Has COVID-19 Rebooted the way we do Community Engagement?

Two months ago, moving quickly may have seemed a reasonable response to the suggestion ‘let’s zoom’.

And with the onset of strict social distancing measures at the end of March 2020, we have indeed moved rapidly to not only change the way we live (Australians adhered to social distancing measures 90% of the time according to modelling by the University of Sydney) but to reprogram the way we communicate and work with each other.


Consequently, the use of video conferencing and online collaborative applications surged in March and April. Video conferencing tool Zoom reported daily participants had increased from 10 million in December 2019 to 300 million by the end of April 2020. Collaboration platform Microsoft Teams increased usage by 70% in the six weeks leading up to the end of April, with 75 million daily active users reported. Skype’s daily active users were up 70% to 40 million. (Source: VentureBeat).


With the switch flipped on online communications, the WSP Elton Consulting team also refocused its community and stakeholder engagement offering for the digital world, delivering many online activities for clients in the past eight weeks.


Elton Consulting, a WSP company since November 2019, has been providing professional advisory services including communications and engagement, urban and regional planning, social sustainability and design for more than 30 years. Our combined strengths allow us to provide comprehensive consulting solutions to government, private and community sectors.


What will be the new normal?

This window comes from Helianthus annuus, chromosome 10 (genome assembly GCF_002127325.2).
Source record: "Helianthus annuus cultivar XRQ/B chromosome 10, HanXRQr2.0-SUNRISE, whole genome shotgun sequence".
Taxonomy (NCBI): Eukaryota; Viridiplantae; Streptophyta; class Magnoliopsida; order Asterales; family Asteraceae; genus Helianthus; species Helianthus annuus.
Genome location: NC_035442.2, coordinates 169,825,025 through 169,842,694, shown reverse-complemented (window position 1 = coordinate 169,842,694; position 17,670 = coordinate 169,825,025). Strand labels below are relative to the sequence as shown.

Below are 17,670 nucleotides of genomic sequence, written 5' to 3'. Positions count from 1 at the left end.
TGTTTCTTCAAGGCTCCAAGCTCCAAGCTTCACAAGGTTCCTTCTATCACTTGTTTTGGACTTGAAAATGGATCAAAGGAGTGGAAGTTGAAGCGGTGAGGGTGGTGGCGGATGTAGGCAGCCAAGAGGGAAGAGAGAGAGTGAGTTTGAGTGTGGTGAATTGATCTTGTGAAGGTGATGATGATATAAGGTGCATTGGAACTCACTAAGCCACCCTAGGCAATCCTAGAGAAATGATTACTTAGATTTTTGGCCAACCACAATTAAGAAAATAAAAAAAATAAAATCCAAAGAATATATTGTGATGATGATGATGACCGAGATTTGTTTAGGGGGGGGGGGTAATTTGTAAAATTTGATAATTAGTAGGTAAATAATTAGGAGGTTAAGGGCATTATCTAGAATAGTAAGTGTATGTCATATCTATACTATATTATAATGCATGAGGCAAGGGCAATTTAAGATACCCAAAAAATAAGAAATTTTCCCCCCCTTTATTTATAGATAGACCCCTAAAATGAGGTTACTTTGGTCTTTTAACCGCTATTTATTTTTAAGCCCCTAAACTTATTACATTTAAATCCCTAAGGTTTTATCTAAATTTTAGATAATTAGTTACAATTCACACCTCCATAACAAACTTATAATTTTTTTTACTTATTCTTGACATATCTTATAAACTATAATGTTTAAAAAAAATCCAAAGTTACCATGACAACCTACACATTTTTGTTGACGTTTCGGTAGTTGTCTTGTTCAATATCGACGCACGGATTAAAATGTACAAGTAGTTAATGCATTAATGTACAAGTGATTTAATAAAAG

As Australia’s social distancing measures are relaxed further in the coming months and life gets back to normal - what will the new normal be when it comes to community and stakeholder engagement?


According to Elton Consulting Project Director Calli Brown, who led the organisation’s digital pivot this year, “Online engagement is here to stay.”


Calli explained that while webinars and online surveys have been happening in the background for the last five years, it is more likely now to become a regular part of the engagement mix, even when social distancing is relaxed.


“Because we’ve all been forced into choosing online engagement, and because there are no other options, people are taking it up,” she said.


“The lack of confidence beforehand – it’s significantly diminished due to circumstances – and those that have embraced online engagement with us, have experienced excellent outcomes.”


Elton Consulting Associate Director Martin Klopper agreed saying that the results achieved in online engagement activities during since March were in some cases better than traditional face-to-face engagement.


He pointed to an online town-hall meeting the firm facilitated for an infrastructure project in inner-city Brisbane. The online session attracted five times more people than previous in-person town hall meetings for the same project.


“People liked that they didn’t lose their whole evening. You can have your dinner cooking in the background. It’s useful for really busy corporate people in the urban context because it provides them with options.


“That client is now saying that it is their preference to do engagement in this way moving forward.”


What about regional engagement?